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We would all like to see the light at the end of this pandemic tunnel sooner rather than later. But what does this "light," the world at the end of the tunnel, look like? What kind of world do we want?

Here are some questions and thoughts, both practical and spiritual, that we might consider in order to create healthier, happier lives in the future.

Distancing: The pandemic has meant, among many other things, social distancing. But we have also had to distance ourselves from what we normally do: our routines, our thinking, our assumptions and beliefs about the way things work, our whole way of being. In this weird time of confusion and chaos and uncertainty where normal life has ground to a halt, we have an opportunity to ask many questions as we consider what the future of human life might look like, and what we want to create.

We need to take stock. We need to newly assess what really matters in the long run. We need to open our eyes to what we have been devoted to as a culture and as individuals, and in the space of this strange pause, we need to consider what we will devote our energies to when it ends. . . We’ve been obsessed merely with satisfying our desire for more: more stuff, more distractions, more status, more busyness, more titillation, more whatever. Read more in ”COVID is Us,”by Philip Shepherd.

Some root questions in both the material and spiritual sense:
What really matters to us?
What do we deeply want?
What do we really need?
What is enough?
Do we have enough?

The current systems tell us we aren’t enough just as we are, and so we are driven to somehow prove ourselves worthy by external measurements. We need to ask ourselves: Who are we without our money, our possessions, our status or position? Many people have little of the above. It is no wonder many of us feel worthless and continually drive ourselves to prove ourselves worthy. From a spiritual perspective we are all of equal worth simply by the fact that we are here, and need to come back to that recognition.

We might ask ourselves, what’s truly important to me? Life being so uncertain, how can I be more present and appreciate each passing moment? What can I do from now on to more closely align my life with my true purpose, my heart’s desires? What do I value most?
”The Coronavirus Opportunity,” by Bruce Berlin, The Struggle for the Soul of America, 4/17/20.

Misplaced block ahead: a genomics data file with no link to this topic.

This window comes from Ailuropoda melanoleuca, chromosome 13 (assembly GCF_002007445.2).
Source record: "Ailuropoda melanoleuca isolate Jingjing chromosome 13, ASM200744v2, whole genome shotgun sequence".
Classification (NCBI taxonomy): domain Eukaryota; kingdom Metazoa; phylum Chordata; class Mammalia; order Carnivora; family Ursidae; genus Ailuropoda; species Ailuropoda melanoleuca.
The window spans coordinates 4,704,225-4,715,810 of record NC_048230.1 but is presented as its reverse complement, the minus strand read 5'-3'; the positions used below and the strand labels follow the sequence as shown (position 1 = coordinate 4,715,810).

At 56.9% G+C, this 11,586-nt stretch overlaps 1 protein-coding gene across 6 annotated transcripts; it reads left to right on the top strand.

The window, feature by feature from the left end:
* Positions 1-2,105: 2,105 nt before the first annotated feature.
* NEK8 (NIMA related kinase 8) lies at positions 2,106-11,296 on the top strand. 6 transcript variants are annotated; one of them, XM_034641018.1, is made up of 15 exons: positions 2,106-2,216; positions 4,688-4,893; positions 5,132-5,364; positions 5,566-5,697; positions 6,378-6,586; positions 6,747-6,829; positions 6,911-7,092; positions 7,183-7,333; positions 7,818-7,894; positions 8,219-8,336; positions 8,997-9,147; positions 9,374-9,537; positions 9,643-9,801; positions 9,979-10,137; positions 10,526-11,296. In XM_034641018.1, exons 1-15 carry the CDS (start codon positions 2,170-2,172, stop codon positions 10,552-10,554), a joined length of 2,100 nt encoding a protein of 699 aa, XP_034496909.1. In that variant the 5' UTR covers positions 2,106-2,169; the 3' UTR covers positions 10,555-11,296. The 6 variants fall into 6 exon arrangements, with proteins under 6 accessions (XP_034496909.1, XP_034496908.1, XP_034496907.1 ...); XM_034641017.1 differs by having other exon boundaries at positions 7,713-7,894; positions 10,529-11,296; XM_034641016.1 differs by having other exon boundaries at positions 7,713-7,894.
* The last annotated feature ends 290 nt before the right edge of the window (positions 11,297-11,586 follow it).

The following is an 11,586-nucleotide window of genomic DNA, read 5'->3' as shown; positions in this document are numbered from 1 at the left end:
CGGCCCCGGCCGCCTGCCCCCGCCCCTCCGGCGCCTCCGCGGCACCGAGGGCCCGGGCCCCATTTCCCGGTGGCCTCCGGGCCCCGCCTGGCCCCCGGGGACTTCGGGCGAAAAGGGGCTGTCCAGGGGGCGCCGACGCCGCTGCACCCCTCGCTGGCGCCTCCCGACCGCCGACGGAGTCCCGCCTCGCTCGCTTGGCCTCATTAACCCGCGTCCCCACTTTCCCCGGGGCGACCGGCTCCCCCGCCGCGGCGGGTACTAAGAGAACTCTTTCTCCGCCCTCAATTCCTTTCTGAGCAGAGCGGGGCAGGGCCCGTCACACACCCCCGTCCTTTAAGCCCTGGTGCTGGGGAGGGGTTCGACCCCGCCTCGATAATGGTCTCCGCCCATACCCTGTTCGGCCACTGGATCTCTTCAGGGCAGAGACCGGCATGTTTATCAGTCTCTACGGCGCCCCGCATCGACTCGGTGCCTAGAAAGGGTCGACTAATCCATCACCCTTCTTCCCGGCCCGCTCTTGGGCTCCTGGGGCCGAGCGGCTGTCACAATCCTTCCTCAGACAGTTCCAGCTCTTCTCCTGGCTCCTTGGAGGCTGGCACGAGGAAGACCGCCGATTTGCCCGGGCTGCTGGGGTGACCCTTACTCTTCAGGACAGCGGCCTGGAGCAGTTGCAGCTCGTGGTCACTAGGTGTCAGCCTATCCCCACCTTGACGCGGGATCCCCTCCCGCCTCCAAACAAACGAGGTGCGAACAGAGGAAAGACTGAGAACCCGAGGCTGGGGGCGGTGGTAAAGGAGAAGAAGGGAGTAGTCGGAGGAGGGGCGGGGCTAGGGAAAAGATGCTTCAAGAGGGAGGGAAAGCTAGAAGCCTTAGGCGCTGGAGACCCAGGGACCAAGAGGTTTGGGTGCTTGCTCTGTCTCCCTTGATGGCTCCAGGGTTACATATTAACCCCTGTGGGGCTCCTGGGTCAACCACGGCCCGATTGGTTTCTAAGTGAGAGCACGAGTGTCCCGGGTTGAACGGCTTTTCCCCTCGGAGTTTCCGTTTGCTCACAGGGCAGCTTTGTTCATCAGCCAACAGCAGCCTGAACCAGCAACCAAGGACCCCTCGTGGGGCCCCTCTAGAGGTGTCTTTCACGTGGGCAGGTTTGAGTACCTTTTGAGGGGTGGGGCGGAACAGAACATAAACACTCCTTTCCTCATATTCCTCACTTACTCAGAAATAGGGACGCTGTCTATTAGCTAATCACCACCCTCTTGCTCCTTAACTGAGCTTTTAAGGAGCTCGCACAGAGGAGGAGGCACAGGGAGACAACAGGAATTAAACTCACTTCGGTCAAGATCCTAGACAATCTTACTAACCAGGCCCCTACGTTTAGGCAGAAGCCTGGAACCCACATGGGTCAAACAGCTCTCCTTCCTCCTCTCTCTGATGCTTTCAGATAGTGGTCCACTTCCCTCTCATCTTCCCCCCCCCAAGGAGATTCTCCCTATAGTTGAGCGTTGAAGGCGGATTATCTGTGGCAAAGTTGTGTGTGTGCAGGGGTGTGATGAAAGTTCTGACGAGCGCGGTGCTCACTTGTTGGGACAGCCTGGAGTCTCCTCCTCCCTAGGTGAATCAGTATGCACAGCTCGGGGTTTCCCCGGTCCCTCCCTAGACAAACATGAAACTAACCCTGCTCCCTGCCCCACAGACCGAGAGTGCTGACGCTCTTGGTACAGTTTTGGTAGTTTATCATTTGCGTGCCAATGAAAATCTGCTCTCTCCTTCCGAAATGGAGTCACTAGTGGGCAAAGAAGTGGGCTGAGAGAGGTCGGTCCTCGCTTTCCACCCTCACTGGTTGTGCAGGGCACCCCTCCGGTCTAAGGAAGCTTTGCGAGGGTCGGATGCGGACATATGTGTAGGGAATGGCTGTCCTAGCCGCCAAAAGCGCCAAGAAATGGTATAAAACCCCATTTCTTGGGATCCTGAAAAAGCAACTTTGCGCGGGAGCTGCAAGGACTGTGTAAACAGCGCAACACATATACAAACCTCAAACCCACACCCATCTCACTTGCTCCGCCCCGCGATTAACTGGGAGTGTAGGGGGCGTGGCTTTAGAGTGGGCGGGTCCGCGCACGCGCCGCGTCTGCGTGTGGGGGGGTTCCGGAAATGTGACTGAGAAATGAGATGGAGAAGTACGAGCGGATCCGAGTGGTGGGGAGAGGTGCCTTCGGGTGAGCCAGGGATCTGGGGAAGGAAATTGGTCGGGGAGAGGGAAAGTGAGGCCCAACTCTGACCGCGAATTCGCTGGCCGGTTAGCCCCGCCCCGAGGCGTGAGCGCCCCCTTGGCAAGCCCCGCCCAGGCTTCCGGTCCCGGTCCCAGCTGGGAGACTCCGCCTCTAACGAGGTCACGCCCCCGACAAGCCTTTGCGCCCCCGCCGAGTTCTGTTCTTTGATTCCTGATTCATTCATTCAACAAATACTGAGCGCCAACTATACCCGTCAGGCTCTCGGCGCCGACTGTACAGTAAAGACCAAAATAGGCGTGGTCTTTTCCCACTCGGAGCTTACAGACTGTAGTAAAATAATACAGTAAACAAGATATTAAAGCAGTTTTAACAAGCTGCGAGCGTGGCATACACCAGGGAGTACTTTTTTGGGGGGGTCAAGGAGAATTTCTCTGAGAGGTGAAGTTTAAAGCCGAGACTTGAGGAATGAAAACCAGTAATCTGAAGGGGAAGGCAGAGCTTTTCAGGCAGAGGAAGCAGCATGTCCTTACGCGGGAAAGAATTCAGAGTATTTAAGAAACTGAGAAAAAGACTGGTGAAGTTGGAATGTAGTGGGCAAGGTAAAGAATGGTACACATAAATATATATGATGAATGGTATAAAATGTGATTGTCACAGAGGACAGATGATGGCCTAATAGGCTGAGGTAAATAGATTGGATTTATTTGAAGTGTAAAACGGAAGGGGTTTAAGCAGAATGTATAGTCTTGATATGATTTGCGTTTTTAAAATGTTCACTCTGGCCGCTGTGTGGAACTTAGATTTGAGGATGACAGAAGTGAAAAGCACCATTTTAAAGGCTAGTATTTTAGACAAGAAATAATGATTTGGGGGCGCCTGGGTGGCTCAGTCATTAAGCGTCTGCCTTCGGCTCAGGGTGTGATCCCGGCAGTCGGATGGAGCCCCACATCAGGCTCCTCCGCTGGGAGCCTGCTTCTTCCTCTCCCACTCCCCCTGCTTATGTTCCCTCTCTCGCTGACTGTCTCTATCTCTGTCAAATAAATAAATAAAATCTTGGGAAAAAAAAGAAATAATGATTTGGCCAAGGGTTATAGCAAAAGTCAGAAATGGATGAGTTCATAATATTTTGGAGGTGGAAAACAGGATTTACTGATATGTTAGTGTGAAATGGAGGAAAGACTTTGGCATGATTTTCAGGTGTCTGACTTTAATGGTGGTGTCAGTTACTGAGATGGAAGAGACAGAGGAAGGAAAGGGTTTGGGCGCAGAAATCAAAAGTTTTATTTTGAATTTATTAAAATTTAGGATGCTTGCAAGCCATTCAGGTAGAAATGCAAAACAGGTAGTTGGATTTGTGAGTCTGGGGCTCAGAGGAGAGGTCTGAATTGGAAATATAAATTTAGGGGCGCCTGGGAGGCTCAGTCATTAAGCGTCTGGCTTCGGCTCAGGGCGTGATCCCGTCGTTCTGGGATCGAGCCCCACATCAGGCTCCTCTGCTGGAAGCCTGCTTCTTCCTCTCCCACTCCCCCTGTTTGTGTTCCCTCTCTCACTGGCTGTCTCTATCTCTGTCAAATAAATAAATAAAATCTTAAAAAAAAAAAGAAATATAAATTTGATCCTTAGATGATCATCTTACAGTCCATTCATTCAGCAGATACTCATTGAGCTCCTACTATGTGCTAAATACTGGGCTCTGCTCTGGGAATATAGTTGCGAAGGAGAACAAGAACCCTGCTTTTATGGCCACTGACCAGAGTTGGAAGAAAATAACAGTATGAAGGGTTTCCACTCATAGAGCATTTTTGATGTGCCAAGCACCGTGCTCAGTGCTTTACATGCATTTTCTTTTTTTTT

Some questions about the future posed by Charles Eisensten.
If it keeps us safer, do we want to live in a world where human beings never congregate?

Do we want every event to be a virtual event?

Shall the concert, the sports competition, and the festival be a thing of the past?

How much are we willing to live in fear?

Shall we choose to live in a society without hugs, handshakes, and high-fives, forever more?

Shall children no longer play with other children?

Shall all human contact be mediated by computers and masks?

Is death reduction to be the standard by which to measure progress? Does human advancement mean separation?

Do we double down on protecting the separate self, or do we accept the invitation into a world where all of us are in this together? Are we to be survivalists or helpers?

Do we really need so much air travel, Disneyworld vacations, or trade shows?
What parts of the economy will we want to restore, and what parts might we choose to let go of?

Do we envision a future of electronic hall passes, a system where freedom of movement is governed by state administrators and their software at all times, permanently? Where every movement is tracked, either permitted or prohibited? And, for our protection, where information that threatens our health (as decided, again, by various authorities) is censored for our own good?

Eisenstein presents more provocative questions in his excellent essay, “The Coronation.” You can listen to “The Coronation” and read it here. Well worth your time. [It was written in March so some statistics are now outdated, but the essence of his piece is poignantly relevant.]

The bottom line question: What is life for?

A spiritual perspective: For a thoughtful and deeper look at this space we are in that is "betwixt and between," where the future is unknown, I encourage you to read the Daily Meditations of Fr. Richard Rohr of the Center for Action and Contemplation about "liminal space," beginning April 26. Topics include Between Two Worlds, The Presence of Spirit, Dark Liminality, The Liminal Paradox. "Limimal Space."

Next month's column will give us a clearer picture of what this light might actually look like in practical terms.


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